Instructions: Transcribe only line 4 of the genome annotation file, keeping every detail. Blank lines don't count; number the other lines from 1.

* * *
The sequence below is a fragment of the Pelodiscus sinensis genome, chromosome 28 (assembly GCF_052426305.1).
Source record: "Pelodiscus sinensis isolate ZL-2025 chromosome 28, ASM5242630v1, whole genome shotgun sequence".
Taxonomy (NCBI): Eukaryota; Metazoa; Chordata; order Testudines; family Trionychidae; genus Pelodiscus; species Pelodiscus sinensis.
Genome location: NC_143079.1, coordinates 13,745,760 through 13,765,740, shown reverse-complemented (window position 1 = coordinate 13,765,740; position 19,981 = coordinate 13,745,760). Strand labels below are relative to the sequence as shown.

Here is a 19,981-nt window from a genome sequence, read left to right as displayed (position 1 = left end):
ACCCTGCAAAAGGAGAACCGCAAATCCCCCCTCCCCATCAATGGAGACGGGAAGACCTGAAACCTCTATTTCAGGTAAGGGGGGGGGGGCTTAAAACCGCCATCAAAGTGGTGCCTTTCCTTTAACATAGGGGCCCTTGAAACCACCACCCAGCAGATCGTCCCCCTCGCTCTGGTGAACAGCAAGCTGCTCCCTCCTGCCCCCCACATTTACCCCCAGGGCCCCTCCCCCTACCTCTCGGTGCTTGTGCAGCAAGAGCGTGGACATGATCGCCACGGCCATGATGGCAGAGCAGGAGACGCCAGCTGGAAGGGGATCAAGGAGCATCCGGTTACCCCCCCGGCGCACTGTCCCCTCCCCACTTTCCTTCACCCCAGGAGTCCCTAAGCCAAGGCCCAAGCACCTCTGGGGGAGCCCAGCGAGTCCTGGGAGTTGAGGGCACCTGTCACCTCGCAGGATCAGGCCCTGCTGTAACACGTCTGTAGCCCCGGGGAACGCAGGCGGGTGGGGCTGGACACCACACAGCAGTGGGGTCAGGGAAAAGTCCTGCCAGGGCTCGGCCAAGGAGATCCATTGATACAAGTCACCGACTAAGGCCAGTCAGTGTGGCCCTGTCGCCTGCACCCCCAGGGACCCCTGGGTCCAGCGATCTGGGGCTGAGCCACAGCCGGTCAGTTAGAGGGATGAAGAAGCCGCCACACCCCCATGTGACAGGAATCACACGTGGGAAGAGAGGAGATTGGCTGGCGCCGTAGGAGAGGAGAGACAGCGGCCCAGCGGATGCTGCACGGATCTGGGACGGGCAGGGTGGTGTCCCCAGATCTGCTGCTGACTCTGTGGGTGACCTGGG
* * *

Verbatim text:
Genome location: NC_143079.1, coordinates 13,745,760 through 13,765,740, shown reverse-complemented (window position 1 = coordinate 13,765,740; position 19,981 = coordinate 13,745,760). Strand labels below are relative to the sequence as shown.